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Eagles place Calvin on injured reserve

JORRICK CALVIN, the Eagles' regular kick returner much of the season, who also fielded punts off and on, went on injured reserve yesterday with a back problem.

JORRICK CALVIN, the Eagles' regular kick returner much of the season, who also fielded punts off and on, went on injured reserve yesterday with a back problem.

The abrupt end of Calvin's season was surprising. He returned five kickoffs for a 16.2-yard average last Sunday against the Giants and was not mentioned in any injury reports until Wednesday, when Eagles coach Andy Reid said, "Jorrick Calvin has a sore lower back, but he'll be out there today." In fact, Calvin did not practice Wednesday or yesterday, which didn't seem like all that big a deal until the IR announcement.

It's unclear what the Eagles are going to do about returns. They can use Calvin's roster spot, but this late in the week, it would be strange to add someone for this week's game who hasn't practiced with the team. Practice squad running back Joique Bell would be a possibility there. Chad Hall is already on the roster, as is, of course, Jeremy Maclin.

Calvin averaged 21.6 yards per kickoff return, the exact same average as fellow Eagles returner Ellis Hobbs, who went on IR with a neck injury a month ago. Calvin's overall yardage ranks 21st in the league.

Jamaal in the house

Eagles center Jamaal Jackson made a rare locker room appearance yesterday. Jackson, who suffered a torn triceps in the season opener, noted that he'd suffered that injury once before, missing the 2004 season - and the Eagles went to the Super Bowl. But this isn't the kind of linkage he wants to take too far.

"I'm excited about the success the team is having," Jackson said. "I'm one of the biggest fans from my couch. It's great man, seeing these guys on a roll."

Jackson said he is back in the weight room now and expects to be full-go in 2011.

Jackson hurt his triceps in his return from ACL surgery. He said yesterday he has spoken frequently with first-round rookie Brandon Graham, who tore his ACL week before last at Dallas and underwent surgery this week.

"It's going to be hard, being that he's a defensive guy, and he runs around a little more than an offensive lineman," Jackson said. "The 7 months that I came back in, it might be a little bit of a stretch for him, but he'll be fine."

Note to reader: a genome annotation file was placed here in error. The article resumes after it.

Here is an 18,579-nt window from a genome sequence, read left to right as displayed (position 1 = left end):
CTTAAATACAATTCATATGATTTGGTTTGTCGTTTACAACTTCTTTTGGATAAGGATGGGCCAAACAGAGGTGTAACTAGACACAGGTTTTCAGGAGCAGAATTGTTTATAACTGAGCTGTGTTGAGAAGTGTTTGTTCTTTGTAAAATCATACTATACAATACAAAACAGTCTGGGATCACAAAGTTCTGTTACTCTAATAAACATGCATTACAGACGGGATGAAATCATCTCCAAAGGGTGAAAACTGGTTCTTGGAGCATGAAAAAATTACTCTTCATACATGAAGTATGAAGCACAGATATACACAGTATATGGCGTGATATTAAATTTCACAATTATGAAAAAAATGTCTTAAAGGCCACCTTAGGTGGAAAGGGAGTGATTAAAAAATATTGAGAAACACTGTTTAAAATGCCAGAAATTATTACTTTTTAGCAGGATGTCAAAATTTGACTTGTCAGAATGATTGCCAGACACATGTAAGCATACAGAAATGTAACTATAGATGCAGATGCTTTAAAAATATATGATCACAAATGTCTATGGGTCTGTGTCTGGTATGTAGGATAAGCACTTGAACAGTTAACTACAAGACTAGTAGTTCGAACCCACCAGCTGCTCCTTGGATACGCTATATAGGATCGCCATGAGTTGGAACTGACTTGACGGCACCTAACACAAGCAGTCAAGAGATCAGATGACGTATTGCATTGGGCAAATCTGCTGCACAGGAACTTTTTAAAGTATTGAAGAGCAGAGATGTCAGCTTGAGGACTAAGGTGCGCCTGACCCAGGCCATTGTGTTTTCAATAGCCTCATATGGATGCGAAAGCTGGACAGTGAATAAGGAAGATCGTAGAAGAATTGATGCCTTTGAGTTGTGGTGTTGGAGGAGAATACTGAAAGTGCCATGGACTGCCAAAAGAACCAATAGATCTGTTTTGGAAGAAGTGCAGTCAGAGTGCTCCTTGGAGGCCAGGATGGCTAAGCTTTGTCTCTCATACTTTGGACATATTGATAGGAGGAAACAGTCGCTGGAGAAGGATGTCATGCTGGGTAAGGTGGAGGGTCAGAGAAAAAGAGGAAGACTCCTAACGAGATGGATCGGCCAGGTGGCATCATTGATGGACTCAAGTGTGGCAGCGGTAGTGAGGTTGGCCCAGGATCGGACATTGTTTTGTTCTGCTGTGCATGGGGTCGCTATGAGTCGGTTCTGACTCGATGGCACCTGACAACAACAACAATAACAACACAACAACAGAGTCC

Jackson said successor Mike McGlynn "is handling it great. He's been progressing every week . . . doing a helluva job."

It isn't hard to infer that even though the ACL isn't connected to the triceps, one injury might have led to the other for Jackson, in the sense that he did not play in the preseason, and might not have been ready for regular-season rigors.

"Hopefully this offseason I can have a no-training-room, no-rehab offseason," he said.


Andy Reid talked this week about how teams tend to do things they haven't done before, to try to contain Michael Vick, and sometimes the Eagles struggle to adjust. Offensive coordinator Marty Mornhinweg was asked about that idea yesterday.

"Any time you have a quarterback playing at high level, you're going to see different things that they've never done, and is not on film," Mornhinweg said. "Now, there are some good things to that and some bad things. The good thing is that they haven't done it much. The bad thing is you're not quite as prepared for it . . . Mike's gut instincts come into play on occasion, especially early, if you're seeing some things that you've never seen before.

"But you don't want to chase ghosts too much and start making stuff up, that they 'could do this,' and you adjust to it in the game. We do a little bit of [anticipating], but too much chasing ghosts is not good."


Special teams coordinator Bobby April played it sly when asked if the Eagles indeed sent someone off the field just before Sunday's onside kick to confuse the Giants. April did not exactly discourage speculation that the Birds might have just screwed up when David Akers kicked the ball and Riley Cooper recovered, with only 10 Eagles on the field. April said the true deception was in how Akers made it look like he was kicking the ball deep . . . defensive tackel Mike Patterson (knee) and wide receiver DeSean Jackson (foot) were listed as limited practice participants . . . Of the Omar Gaither block on the game-winning punt return that took out three Giants players, April said, "We call that bowling for dollars." *

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